The Enemies of Russia’s Freedom

Whenever the Kremlin announces priorities things usually go sour. Dmitry Medvedev has declared corruption an “enemy of our freedom,” and Vladimir Putin reaffirmed it was the country’s “top priority.” What ensued was a major witch hunt of anticorruption activists, new restrictions on internet and media freedom, and re-criminalization of libel. Alexei Navalny is facing embezzlement charges; Sergei Magnitsky is prosecuted posthumously; Alexei Kozlov and Ilya Farber were sentenced, in separate cases, to 5 and 8 years in highly controversial and resonant trials. While these “enemies” are mercilessly weeded out, Russia’s real corrupt remain untouched and are estimated to cost the country up to $400 billion or 3 percent of GDP annually. Extremism is another “priority.” Vladimir Putin had urged the government to clamp down on all forms of extremism after the December 2010 race riots in Moscow. A year later, Mr. Putin again warned against extremism following peaceful opposition rallies protesting election fraud. Lumping together these two events—a violent outburst by skinheads and soccer fans, and a peaceful demonstration of civic dissent—lies at the heart of Russia’s misguided approach to confronting “extremist activity.” The government ignored problem of violent, racially-motivated attacks for many years. Only recently have authorities stopped calling skinheads “hooligans,” and gone after the neo-Nazi gangs that were responsible for hate crimes. Having arrested and prosecuted the bulk of violent racists, the government turned up the heat on others whom it could potentially view as intolerant, but wound up targeting those with differences of opinion.  As a result we ended up with a mountain of cases in which journalists, religious believers, and artists face persecution in Russia. Though racially motivated attacks continue to occur—an African man and a policeman who came to his rescue were just severely beaten in Moscow three days ago—the police and courts nowadays have much more time on their hands to pursue other extremist enemies of Russia. One of them is, of course, Pussy Riot. The global campaign in support of Pussy Riot is unprecedented for a Russian cause célèbre. The disproportionately ruthless reaction of Putin’s regime has motivated governments and private citizens to speak out on their behalf in public demonstrations, press conferences, and online.  The verdict in their case will likely be out on Friday. And yet what is happening in court is far from extraordinary. From investigation to prosecution, we’ve seen all of it before. In fact, Pussy Riot’s state prosecutor Alexander Nikiforov is best known from the trial of art curators Yury Samodurov and Andrey Erofeev, whom Nikiforov successfully convicted of inciting religious hatred. In Pussy Riot’s trial, we see the same tactics and similar witness testimonies—Prosecutor Nikiforov stays true to his model. But this case is more resonant, and while it was possible to let Samodurov and Erofeev avoid jail time and “escape” with a fine despite the guilty verdict, the Pussy Riot girls have already spent five months in jail and will likely see that sentence extended. Predictions are futile, but we know that politically motivated trials don’t end well for participants. This one won’t be an exception. Pussy Riot will not be released in court on Friday because that would be a sign of defeat for the Kremlin, which rarely caves to international pressure. If the verdict is less than six months, it means all that international outrage helped in preventing a much longer sentence usually given to “enemies of Russia.” Whatever the verdict, this case will be remembered for the miscarriage of justice and the misuses of extremism statutes that allowed it to occur. The U.S. government’s reaction should be simple: if the Kremlin aspires to be a trustworthy partner, it must stand with those fighting intolerance, not those perpetrating it.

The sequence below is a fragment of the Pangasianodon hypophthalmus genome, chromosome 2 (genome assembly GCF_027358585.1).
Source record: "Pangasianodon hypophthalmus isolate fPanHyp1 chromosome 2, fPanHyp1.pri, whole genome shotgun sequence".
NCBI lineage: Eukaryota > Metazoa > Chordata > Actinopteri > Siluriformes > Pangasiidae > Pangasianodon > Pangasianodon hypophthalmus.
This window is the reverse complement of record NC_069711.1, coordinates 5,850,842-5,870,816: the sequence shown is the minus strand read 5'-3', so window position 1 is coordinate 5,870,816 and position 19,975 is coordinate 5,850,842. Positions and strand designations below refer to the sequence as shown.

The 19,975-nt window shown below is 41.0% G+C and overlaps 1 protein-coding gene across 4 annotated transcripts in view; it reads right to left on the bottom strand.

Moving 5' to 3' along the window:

Published on August 16, 2012


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